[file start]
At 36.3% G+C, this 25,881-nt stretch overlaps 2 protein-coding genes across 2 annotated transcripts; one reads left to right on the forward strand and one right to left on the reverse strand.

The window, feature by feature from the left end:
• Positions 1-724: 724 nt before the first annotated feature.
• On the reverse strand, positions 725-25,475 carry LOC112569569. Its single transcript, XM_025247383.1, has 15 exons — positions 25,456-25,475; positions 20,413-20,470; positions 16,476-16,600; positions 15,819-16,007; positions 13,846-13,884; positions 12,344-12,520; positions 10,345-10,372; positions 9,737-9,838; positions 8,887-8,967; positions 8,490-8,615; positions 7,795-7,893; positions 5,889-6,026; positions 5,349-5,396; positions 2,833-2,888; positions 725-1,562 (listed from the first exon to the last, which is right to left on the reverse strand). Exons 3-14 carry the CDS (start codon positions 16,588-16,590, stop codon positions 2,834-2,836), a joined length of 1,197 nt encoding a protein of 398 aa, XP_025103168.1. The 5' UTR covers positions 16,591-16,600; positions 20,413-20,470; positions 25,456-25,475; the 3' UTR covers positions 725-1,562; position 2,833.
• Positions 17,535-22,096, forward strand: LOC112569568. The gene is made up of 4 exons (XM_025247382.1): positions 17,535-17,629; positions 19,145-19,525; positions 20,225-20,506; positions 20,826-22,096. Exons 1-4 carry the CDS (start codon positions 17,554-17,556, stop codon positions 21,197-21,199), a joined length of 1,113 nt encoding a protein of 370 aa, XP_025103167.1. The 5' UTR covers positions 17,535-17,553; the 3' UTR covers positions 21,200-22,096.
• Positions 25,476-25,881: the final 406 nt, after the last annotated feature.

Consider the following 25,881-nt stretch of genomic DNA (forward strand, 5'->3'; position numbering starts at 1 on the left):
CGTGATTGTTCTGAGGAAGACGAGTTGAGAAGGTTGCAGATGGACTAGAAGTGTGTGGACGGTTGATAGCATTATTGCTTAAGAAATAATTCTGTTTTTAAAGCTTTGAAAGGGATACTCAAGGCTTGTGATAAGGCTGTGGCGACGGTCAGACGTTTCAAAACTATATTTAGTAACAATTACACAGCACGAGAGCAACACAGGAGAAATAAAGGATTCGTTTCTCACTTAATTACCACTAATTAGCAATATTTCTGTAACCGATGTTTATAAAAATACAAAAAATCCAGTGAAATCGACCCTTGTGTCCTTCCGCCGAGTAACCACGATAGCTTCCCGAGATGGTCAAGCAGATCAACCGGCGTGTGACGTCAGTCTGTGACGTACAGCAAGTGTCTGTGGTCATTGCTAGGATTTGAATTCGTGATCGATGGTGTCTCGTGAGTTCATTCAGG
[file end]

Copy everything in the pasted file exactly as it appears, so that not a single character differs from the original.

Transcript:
At 36.3% G+C, this 25,881-nt stretch overlaps 2 protein-coding genes across 2 annotated transcripts; one reads left to right on the forward strand and one right to left on the reverse strand.

The window, feature by feature from the left end:
• Positions 1-724: 724 nt before the first annotated feature.
• On the reverse strand, positions 725-25,475 carry LOC112569569. Its single transcript, XM_025247383.1, has 15 exons — positions 25,456-25,475; positions 20,413-20,470; positions 16,476-16,600; positions 15,819-16,007; positions 13,846-13,884; positions 12,344-12,520; positions 10,345-10,372; positions 9,737-9,838; positions 8,887-8,967; positions 8,490-8,615; positions 7,795-7,893; positions 5,889-6,026; positions 5,349-5,396; positions 2,833-2,888; positions 725-1,562 (listed from the first exon to the last, which is right to left on the reverse strand). Exons 3-14 carry the CDS (start codon positions 16,588-16,590, stop codon positions 2,834-2,836), a joined length of 1,197 nt encoding a protein of 398 aa, XP_025103168.1. The 5' UTR covers positions 16,591-16,600; positions 20,413-20,470; positions 25,456-25,475; the 3' UTR covers positions 725-1,562; position 2,833.
• Positions 17,535-22,096, forward strand: LOC112569568. The gene is made up of 4 exons (XM_025247382.1): positions 17,535-17,629; positions 19,145-19,525; positions 20,225-20,506; positions 20,826-22,096. Exons 1-4 carry the CDS (start codon positions 17,554-17,556, stop codon positions 21,197-21,199), a joined length of 1,113 nt encoding a protein of 370 aa, XP_025103167.1. The 5' UTR covers positions 17,535-17,553; the 3' UTR covers positions 21,200-22,096.
• Positions 25,476-25,881: the final 406 nt, after the last annotated feature.

Consider the following 25,881-nt stretch of genomic DNA (forward strand, 5'->3'; position numbering starts at 1 on the left):
CGTGATTGTTCTGAGGAAGACGAGTTGAGAAGGTTGCAGATGGACTAGAAGTGTGTGGACGGTTGATAGCATTATTGCTTAAGAAATAATTCTGTTTTTAAAGCTTTGAAAGGGATACTCAAGGCTTGTGATAAGGCTGTGGCGACGGTCAGACGTTTCAAAACTATATTTAGTAACAATTACACAGCACGAGAGCAACACAGGAGAAATAAAGGATTCGTTTCTCACTTAATTACCACTAATTAGCAATATTTCTGTAACCGATGTTTATAAAAATACAAAAAATCCAGTGAAATCGACCCTTGTGTCCTTCCGCCGAGTAACCACGATAGCTTCCCGAGATGGTCAAGCAGATCAACCGGCGTGTGACGTCAGTCTGTGACGTACAGCAAGTGTCTGTGGTCATTGCTAGGATTTGAATTCGTGATCGATGGTGTCTCGTGAGTTCATTCAGG